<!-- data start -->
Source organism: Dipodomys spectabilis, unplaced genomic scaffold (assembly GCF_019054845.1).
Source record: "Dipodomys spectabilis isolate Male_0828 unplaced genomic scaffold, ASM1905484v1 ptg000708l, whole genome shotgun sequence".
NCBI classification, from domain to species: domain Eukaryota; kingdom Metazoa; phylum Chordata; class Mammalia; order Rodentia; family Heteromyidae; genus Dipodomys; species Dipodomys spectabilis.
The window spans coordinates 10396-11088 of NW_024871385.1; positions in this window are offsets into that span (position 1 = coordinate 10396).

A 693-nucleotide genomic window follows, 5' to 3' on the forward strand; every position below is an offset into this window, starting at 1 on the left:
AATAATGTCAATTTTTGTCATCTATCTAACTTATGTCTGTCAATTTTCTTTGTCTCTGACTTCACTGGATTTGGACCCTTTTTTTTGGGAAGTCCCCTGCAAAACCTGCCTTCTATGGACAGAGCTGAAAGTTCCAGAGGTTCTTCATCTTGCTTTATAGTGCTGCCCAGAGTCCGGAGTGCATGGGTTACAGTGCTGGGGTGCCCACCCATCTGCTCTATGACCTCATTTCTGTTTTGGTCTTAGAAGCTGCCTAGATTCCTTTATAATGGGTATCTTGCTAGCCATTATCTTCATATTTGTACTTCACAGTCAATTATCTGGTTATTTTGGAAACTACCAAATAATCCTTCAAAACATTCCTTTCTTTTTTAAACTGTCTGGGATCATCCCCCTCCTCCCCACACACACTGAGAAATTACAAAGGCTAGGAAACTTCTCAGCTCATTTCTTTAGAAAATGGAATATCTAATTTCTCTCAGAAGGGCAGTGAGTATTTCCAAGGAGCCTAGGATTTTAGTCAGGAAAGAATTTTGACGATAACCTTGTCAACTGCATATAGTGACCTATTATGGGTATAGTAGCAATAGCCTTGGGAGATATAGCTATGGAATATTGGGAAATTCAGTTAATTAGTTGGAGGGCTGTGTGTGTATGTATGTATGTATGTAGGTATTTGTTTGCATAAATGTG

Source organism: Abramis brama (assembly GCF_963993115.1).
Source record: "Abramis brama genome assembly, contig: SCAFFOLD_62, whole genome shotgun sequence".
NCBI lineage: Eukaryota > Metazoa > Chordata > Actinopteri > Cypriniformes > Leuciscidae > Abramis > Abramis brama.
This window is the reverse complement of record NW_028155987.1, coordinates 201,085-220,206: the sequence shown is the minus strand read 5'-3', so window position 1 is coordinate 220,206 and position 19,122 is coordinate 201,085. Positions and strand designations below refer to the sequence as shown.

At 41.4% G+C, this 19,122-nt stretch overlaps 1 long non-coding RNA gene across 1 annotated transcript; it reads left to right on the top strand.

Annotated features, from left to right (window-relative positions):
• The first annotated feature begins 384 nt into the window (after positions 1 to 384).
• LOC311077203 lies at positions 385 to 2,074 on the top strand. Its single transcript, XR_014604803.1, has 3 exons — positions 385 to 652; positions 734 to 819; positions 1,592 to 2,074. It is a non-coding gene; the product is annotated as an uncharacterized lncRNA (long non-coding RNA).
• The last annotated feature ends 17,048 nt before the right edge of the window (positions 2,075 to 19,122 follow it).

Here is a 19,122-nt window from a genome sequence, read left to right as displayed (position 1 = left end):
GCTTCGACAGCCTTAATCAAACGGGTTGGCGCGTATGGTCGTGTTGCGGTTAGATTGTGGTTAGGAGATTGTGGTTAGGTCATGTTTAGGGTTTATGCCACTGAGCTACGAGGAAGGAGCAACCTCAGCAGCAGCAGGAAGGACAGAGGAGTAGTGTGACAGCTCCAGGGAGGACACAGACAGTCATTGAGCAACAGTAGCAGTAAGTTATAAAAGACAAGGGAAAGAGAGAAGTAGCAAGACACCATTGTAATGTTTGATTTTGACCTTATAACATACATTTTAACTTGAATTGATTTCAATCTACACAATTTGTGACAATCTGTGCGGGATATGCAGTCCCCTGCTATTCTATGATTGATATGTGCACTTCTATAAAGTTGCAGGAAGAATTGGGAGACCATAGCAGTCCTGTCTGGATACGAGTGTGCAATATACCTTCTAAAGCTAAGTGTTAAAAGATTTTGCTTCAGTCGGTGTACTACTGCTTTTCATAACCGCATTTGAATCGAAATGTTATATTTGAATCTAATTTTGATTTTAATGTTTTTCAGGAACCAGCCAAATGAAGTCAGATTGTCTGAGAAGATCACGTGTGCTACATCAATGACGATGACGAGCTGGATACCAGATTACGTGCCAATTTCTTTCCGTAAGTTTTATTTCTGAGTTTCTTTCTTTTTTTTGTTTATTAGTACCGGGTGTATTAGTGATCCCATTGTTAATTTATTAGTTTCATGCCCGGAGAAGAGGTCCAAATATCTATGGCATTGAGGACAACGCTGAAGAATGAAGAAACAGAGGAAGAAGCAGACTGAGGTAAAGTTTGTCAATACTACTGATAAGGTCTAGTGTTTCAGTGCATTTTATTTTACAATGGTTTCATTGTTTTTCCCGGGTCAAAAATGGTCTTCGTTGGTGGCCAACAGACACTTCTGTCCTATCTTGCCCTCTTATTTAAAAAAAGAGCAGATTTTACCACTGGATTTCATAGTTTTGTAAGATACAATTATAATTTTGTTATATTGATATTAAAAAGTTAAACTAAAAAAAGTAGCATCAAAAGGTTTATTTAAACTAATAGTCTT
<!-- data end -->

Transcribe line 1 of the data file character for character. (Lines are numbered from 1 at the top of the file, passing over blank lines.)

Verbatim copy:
Source organism: Dipodomys spectabilis, unplaced genomic scaffold (assembly GCF_019054845.1).